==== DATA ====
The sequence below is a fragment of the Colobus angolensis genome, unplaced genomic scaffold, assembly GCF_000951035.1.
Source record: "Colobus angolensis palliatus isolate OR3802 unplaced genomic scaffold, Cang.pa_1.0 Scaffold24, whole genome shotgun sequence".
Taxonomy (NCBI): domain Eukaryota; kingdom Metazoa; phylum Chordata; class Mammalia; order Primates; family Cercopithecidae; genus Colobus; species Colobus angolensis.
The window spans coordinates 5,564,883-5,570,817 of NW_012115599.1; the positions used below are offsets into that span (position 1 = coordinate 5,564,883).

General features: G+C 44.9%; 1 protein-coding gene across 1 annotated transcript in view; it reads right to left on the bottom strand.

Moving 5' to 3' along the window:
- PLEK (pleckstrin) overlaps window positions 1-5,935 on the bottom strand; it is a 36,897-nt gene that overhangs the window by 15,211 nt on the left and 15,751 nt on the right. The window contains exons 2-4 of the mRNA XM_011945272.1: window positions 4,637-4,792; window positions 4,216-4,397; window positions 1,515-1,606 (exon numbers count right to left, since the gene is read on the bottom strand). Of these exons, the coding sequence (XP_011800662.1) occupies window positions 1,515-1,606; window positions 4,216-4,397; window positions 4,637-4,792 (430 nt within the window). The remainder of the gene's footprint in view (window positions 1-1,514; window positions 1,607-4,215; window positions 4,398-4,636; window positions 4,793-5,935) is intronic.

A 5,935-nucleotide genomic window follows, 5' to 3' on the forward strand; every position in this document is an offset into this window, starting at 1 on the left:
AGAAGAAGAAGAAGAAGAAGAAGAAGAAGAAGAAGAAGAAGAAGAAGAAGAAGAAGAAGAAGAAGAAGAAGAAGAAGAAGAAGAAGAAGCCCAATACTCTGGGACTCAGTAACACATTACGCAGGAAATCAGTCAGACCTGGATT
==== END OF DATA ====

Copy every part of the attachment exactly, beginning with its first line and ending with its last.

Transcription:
The sequence below is a fragment of the Colobus angolensis genome, unplaced genomic scaffold, assembly GCF_000951035.1.
Source record: "Colobus angolensis palliatus isolate OR3802 unplaced genomic scaffold, Cang.pa_1.0 Scaffold24, whole genome shotgun sequence".
Taxonomy (NCBI): domain Eukaryota; kingdom Metazoa; phylum Chordata; class Mammalia; order Primates; family Cercopithecidae; genus Colobus; species Colobus angolensis.
The window spans coordinates 5,564,883-5,570,817 of NW_012115599.1; the positions used below are offsets into that span (position 1 = coordinate 5,564,883).

General features: G+C 44.9%; 1 protein-coding gene across 1 annotated transcript in view; it reads right to left on the bottom strand.

Moving 5' to 3' along the window:
- PLEK (pleckstrin) overlaps window positions 1-5,935 on the bottom strand; it is a 36,897-nt gene that overhangs the window by 15,211 nt on the left and 15,751 nt on the right. The window contains exons 2-4 of the mRNA XM_011945272.1: window positions 4,637-4,792; window positions 4,216-4,397; window positions 1,515-1,606 (exon numbers count right to left, since the gene is read on the bottom strand). Of these exons, the coding sequence (XP_011800662.1) occupies window positions 1,515-1,606; window positions 4,216-4,397; window positions 4,637-4,792 (430 nt within the window). The remainder of the gene's footprint in view (window positions 1-1,514; window positions 1,607-4,215; window positions 4,398-4,636; window positions 4,793-5,935) is intronic.

A 5,935-nucleotide genomic window follows, 5' to 3' on the forward strand; every position in this document is an offset into this window, starting at 1 on the left:
AGAAGAAGAAGAAGAAGAAGAAGAAGAAGAAGAAGAAGAAGAAGAAGAAGAAGAAGAAGAAGAAGAAGAAGAAGAAGAAGAAGAAGAAGCCCAATACTCTGGGACTCAGTAACACATTACGCAGGAAATCAGTCAGACCTGGATT